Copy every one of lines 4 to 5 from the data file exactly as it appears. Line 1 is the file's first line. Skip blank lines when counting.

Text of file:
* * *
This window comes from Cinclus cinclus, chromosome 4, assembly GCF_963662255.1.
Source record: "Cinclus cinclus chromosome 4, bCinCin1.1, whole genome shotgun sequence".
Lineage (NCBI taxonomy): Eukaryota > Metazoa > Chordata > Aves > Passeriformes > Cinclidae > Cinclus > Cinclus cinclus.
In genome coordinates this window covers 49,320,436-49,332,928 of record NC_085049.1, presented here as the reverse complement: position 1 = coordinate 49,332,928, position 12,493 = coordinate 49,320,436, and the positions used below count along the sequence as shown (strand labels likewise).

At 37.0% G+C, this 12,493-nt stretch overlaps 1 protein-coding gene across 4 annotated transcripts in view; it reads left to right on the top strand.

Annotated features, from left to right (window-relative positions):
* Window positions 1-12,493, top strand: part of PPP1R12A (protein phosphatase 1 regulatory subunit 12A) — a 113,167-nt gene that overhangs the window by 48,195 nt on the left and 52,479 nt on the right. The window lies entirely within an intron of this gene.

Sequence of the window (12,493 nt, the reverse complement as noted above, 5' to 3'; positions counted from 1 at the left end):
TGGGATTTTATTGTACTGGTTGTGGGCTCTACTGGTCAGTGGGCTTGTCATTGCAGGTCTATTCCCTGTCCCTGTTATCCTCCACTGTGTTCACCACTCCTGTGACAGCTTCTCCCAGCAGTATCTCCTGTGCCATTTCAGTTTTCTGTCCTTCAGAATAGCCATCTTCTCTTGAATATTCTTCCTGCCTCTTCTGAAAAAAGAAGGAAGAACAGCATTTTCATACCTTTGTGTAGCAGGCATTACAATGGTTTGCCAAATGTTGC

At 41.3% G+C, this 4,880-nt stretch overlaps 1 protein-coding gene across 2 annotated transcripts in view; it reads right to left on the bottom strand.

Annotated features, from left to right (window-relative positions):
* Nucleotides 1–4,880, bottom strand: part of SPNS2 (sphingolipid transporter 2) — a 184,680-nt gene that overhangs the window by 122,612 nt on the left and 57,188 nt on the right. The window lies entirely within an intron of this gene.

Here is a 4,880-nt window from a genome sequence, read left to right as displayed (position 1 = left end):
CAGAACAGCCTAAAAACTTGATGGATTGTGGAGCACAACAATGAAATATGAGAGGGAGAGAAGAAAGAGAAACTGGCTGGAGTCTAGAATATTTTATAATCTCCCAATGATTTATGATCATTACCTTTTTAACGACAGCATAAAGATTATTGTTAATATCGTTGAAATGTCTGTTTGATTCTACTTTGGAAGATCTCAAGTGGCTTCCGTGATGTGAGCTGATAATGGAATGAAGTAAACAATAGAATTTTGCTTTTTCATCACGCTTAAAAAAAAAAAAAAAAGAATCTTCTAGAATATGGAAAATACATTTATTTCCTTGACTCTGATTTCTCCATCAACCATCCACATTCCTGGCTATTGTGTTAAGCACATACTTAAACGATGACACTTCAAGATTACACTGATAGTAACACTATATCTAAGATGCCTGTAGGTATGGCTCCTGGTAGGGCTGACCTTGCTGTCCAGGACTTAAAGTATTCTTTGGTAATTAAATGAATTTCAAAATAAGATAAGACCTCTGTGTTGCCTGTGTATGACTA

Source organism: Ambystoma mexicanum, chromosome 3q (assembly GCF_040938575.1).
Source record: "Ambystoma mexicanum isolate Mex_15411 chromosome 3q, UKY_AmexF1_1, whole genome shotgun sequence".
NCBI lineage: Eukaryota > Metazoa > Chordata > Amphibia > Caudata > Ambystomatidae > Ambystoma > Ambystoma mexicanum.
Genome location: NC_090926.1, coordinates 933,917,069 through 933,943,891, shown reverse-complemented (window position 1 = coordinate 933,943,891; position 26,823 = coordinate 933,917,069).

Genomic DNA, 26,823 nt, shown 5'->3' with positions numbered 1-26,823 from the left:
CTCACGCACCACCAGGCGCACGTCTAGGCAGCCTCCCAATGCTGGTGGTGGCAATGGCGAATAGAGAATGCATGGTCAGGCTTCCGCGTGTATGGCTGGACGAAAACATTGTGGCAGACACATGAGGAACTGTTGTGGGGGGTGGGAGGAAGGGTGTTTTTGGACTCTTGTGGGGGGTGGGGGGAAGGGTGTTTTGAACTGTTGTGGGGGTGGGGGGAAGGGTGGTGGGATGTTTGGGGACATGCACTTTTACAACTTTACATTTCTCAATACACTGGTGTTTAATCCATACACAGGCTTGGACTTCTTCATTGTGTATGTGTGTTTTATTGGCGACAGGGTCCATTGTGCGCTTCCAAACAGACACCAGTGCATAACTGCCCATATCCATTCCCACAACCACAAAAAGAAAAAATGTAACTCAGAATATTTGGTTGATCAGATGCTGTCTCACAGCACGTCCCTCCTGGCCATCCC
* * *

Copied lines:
In genome coordinates this window covers 49,320,436-49,332,928 of record NC_085049.1, presented here as the reverse complement: position 1 = coordinate 49,332,928, position 12,493 = coordinate 49,320,436, and the positions used below count along the sequence as shown (strand labels likewise).

At 37.0% G+C, this 12,493-nt stretch overlaps 1 protein-coding gene across 4 annotated transcripts in view; it reads left to right on the top strand.